A year ago at this time, Adam Eaton had played in 35 games, and the Washington Nationals were in the midst of 10-game road trip featuring stops in Philadelphia, Milwaukee and Los Angeles. The goal of winning the World Series would have been a distant dream for even the most optimistic of Nationals fans, considering they were 14-21 through May 7.
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Much has changed in the last 12 months. The Nationals did win the World Series on Oct. 30, beating the Houston Astros 6-2 in Game 7 thanks in part to a two-run single by Eaton in the ninth inning. Of course, a spring without baseball — save for a couple weeks of spring training — has followed.
That’s why Eaton, a 2007 Kenton Ridge graduate who played three seasons at Miami University, finds himself spending so much time these days chasing after his two sons, Brayden, 4, and Maverick, who turns 2 next week, on a piece of property he bought last year south of Ann Arbor, Mich.
“Those guys are keeping me in shape,” said Eaton on Tuesday on the phone from his home in Brighton, Mich.
Eaton has no workout partner, other than his kids. He has no access to a gym. He’s keeping in shape while hoping for the return of baseball by getting creative. That often means clearing brush on his property or moving rocks — and, of course, watching the kids.
“There’s a little pond out there, and boys will be boys,” he said. “There’s a wooded area. There’s all kinds of things they can get into. We cut down a pretty big tree last week and started a fire with all the limbs. There’s a bigger pond, and it’s overgrown on all the sides, so we’re trying move some of that brush. Brayden helps. Mav just kind of watches. They love it out there. Anything to get us away from the house and get the kids outdoors.”
It’s hard to say how long the boys and Eaton’s wife Katie will have him around in Brighton. While there are reports baseball could return in late June or early July, no one knows for sure. That pretty much goes for everything related to the coronavirus pandemic.
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When baseball does return, teams may play without fans in the stands. Eaton experienced that five years ago in Baltimore when he was a member of the Chicago White Sox. Unrest in the city because of the death of Freddie Gray caused the Orioles to close the gates to fans.
Eaton called it the worst experience ever. Everyone wanted the game to be over with by about the third inning. He sees fans as a verbal force for the players. They get behind you at home and provide motivation — even if it’s in the form of jeers — when you’re on the road.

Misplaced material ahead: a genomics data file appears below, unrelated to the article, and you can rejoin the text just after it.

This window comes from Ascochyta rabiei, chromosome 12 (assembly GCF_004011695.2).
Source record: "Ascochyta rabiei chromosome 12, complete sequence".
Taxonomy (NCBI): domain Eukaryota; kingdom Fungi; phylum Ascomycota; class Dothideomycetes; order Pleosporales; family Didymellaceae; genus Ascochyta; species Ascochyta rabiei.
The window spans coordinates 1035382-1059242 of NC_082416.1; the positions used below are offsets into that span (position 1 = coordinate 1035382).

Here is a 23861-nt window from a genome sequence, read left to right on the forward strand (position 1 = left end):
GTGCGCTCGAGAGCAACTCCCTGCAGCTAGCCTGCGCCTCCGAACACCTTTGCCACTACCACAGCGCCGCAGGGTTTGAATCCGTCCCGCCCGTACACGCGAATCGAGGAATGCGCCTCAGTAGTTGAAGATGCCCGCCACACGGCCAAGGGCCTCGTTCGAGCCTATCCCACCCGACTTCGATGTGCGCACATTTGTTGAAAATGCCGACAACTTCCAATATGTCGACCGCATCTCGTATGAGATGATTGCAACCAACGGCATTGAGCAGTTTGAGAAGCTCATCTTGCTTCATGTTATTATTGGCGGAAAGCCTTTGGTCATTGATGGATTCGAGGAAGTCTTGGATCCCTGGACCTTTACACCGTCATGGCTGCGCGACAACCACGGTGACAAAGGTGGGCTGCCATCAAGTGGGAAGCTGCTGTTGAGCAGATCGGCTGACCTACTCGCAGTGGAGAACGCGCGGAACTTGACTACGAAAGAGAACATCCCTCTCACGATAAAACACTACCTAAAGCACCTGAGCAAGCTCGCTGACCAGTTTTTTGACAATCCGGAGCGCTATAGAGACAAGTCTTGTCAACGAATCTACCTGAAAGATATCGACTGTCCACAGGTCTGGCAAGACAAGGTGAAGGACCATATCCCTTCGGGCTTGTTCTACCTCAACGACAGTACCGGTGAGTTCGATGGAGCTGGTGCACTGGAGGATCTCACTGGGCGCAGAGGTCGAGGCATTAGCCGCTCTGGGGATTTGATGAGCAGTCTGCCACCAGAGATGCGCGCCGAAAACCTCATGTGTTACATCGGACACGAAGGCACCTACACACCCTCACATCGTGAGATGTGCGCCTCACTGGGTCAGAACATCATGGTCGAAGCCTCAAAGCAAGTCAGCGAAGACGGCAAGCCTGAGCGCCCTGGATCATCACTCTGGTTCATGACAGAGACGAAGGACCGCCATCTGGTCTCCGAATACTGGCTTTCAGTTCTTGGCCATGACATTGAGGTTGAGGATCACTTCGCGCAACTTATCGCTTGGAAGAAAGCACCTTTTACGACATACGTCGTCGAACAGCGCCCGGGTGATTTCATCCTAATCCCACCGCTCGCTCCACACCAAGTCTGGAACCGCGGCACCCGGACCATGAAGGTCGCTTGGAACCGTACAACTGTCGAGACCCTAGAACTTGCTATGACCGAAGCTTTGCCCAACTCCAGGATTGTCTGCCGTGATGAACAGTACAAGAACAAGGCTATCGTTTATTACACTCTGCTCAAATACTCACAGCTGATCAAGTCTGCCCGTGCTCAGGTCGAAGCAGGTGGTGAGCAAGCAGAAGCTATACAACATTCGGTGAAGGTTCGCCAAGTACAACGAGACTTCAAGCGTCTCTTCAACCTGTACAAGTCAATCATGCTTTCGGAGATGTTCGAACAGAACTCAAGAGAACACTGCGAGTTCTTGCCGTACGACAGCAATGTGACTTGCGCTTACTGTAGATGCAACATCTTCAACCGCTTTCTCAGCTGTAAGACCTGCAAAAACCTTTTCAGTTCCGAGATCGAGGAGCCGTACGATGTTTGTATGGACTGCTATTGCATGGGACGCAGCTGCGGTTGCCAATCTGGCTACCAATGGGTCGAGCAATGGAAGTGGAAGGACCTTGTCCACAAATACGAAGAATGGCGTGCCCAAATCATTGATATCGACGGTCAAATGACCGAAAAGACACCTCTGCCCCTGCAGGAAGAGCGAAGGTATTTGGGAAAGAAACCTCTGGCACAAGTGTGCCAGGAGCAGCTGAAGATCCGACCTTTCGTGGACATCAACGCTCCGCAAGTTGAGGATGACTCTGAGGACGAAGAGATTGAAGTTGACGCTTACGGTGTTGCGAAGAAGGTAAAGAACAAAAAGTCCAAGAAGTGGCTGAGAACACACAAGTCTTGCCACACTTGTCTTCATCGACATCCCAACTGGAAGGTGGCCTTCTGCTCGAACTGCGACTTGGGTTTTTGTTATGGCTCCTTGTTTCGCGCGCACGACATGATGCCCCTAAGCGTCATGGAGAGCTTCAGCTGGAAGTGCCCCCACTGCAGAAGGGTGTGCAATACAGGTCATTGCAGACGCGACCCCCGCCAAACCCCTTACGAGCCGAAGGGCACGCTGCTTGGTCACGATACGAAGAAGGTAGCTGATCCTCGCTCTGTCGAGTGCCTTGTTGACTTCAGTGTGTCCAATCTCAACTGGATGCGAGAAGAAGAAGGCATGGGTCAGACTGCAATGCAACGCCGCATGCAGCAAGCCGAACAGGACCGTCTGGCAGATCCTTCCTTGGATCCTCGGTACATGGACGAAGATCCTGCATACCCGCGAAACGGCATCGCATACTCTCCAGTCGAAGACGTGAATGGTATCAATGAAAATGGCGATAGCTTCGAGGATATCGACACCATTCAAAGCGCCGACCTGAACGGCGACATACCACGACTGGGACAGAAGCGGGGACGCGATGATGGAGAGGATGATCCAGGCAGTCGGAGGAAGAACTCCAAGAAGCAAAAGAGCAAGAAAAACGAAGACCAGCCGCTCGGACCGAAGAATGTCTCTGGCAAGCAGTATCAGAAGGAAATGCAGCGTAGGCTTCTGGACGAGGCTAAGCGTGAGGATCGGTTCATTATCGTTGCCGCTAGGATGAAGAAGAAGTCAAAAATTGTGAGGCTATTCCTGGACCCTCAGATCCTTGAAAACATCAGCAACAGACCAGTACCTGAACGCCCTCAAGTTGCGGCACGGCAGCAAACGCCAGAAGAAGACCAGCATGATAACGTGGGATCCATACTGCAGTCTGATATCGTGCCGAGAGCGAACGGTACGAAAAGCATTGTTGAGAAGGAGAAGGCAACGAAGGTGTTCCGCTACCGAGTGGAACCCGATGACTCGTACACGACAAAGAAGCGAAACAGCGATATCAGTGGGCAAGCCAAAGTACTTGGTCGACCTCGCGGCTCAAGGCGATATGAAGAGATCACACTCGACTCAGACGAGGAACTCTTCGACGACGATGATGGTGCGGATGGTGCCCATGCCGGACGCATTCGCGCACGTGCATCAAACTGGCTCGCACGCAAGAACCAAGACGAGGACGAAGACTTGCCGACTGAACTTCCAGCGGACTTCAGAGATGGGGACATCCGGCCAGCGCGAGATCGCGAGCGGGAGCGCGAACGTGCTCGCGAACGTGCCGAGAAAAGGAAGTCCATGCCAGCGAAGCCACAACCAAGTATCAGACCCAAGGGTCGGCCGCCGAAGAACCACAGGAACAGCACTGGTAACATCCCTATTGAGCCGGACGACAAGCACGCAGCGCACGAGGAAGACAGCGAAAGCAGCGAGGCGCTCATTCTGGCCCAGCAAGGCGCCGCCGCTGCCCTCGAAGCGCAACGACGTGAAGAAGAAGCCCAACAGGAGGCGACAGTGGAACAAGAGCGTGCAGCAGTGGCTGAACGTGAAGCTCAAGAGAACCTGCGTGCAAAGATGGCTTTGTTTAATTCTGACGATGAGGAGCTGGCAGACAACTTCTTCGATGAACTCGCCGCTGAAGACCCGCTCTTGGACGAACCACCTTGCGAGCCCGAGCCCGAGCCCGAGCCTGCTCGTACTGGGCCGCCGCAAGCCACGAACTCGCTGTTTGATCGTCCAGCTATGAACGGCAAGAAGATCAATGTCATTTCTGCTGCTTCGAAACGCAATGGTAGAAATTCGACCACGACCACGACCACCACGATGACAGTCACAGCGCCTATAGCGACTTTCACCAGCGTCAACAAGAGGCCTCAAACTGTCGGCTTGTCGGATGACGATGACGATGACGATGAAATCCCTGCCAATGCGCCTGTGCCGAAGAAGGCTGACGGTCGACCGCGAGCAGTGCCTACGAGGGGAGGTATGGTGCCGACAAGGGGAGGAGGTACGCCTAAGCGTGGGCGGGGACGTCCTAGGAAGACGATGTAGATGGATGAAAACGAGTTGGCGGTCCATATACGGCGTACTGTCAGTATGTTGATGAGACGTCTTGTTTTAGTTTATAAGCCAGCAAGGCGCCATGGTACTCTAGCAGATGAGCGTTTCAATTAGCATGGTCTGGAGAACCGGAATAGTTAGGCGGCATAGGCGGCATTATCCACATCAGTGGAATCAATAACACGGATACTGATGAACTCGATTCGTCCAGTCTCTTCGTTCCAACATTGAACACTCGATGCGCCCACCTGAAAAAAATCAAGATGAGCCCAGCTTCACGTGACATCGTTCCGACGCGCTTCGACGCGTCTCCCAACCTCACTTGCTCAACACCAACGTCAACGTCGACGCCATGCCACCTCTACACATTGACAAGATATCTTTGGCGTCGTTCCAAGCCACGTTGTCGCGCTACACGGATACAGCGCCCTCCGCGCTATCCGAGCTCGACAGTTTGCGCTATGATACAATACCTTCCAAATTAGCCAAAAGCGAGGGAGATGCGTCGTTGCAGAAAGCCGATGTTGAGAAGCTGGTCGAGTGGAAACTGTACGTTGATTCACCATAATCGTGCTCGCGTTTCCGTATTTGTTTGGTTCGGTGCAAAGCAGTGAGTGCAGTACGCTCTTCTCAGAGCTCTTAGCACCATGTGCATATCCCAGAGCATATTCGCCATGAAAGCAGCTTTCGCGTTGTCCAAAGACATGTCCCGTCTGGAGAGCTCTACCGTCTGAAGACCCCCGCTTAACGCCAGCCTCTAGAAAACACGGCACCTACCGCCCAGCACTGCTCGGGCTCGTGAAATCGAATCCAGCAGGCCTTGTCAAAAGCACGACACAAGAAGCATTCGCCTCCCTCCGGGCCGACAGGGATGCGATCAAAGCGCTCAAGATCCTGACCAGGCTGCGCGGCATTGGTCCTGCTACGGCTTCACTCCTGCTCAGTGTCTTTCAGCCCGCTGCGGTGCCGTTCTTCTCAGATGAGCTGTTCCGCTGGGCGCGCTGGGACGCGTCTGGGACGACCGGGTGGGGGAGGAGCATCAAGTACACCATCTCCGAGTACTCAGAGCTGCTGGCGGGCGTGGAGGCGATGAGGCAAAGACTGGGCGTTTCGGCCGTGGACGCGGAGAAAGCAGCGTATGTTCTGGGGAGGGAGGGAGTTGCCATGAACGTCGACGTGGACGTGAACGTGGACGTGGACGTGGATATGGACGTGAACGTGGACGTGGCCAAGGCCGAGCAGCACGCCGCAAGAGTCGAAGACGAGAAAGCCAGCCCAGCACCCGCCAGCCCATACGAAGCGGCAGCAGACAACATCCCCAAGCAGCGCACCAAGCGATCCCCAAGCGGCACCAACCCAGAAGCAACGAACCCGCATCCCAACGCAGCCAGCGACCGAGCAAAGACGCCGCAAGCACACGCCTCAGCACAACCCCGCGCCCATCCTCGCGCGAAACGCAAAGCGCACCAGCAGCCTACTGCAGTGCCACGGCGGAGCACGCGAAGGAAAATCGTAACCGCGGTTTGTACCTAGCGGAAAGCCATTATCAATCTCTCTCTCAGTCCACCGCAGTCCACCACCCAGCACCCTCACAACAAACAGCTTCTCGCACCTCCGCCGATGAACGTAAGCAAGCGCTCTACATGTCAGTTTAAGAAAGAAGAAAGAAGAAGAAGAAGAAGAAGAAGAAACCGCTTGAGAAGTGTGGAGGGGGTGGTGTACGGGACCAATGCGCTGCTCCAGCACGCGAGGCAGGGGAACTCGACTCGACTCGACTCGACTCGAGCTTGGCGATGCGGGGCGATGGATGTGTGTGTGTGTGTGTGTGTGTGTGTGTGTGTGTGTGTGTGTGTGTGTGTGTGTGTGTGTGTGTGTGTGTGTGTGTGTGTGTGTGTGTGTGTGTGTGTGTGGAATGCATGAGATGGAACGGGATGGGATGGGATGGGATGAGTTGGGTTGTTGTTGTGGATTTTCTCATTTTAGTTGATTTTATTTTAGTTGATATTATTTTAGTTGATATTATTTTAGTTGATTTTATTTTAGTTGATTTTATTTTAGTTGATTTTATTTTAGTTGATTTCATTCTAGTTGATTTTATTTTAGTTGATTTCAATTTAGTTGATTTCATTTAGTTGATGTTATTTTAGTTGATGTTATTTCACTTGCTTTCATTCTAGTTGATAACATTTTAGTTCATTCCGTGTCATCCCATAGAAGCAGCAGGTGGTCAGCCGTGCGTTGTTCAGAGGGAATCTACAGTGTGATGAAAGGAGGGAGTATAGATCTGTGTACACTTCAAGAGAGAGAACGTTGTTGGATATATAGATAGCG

“To not have that there and to have the coronavirus hanging over your head, it’s going to be difficult,” Eaton said. “People don’t realize how tough it will be with no fans in a game of failure. It’s going to be lonely, that’s for sure. It’s going to be different.”
As hard as it may be, Eaton said it’s probably the only option if there’s going to be a 2020 season.
“That’s what baseball has come to realize,” he said. “All the polls say people aren’t going to feel real comfortable going to crowded areas until next year.”
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If there are no fans in the stands, Eaton knows the Nationals won’t get their World Series rings or raise a banner. They want to do that with everyone watching. While that’s understandable, it would also be a bummer because Eaton knows a number of his teammates will be free agents after this season, and the Nationals would have to pick up his option for him to return.
That’s a worry for another time. If or when baseball does return, the Nationals should have a strong chance to contend again because they return such a large portion of last year’s roster. Eaton liked the direction they were headed when baseball shut down in March.
“I think as a team we were all really ready to go,” Eaton said. “With the long season, we were all as healthy as we could be, which is nice. With some of those quick offseasons, sometimes that’s not the case. To go to the World Series, have a solid offseason and have all the boys come back healthy and ready to go, I don’t think many World Series champions can say that.”
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Until Eaton gets an official word from the Nationals and Major League Baseball, he will continue to “tread water” with his playing shape, while hoping he gets enough time to get in shape for game action. He thinks baseball will be cautious and give everyone enough practice time — a spring training of sorts in the summer.
“I think it’s going to be more time than a lot of people will like, but you’ve got to try to curve as many injuries as possible,” he said. “You’ve got guys sitting at home unable to do much. To throw us back in and give us two weeks (of training) would be a huge mistake.”
Until then, Eaton will continue to enjoy this unexpected family time. With his sons getting older, it’s harder and harder to leave. Brayden, especially, now understands his dad often has to leave and may be gone for up to two weeks.
“For him to have me around, I love it,” Eaton said. “It’s undisturbed quality time with him. I don’t have to go to work. Him and I and Mav just go and do things together. Family time has been huge and a focal point for us, and I’m trying to take it all in because it always seems like dad has to go to work.”“
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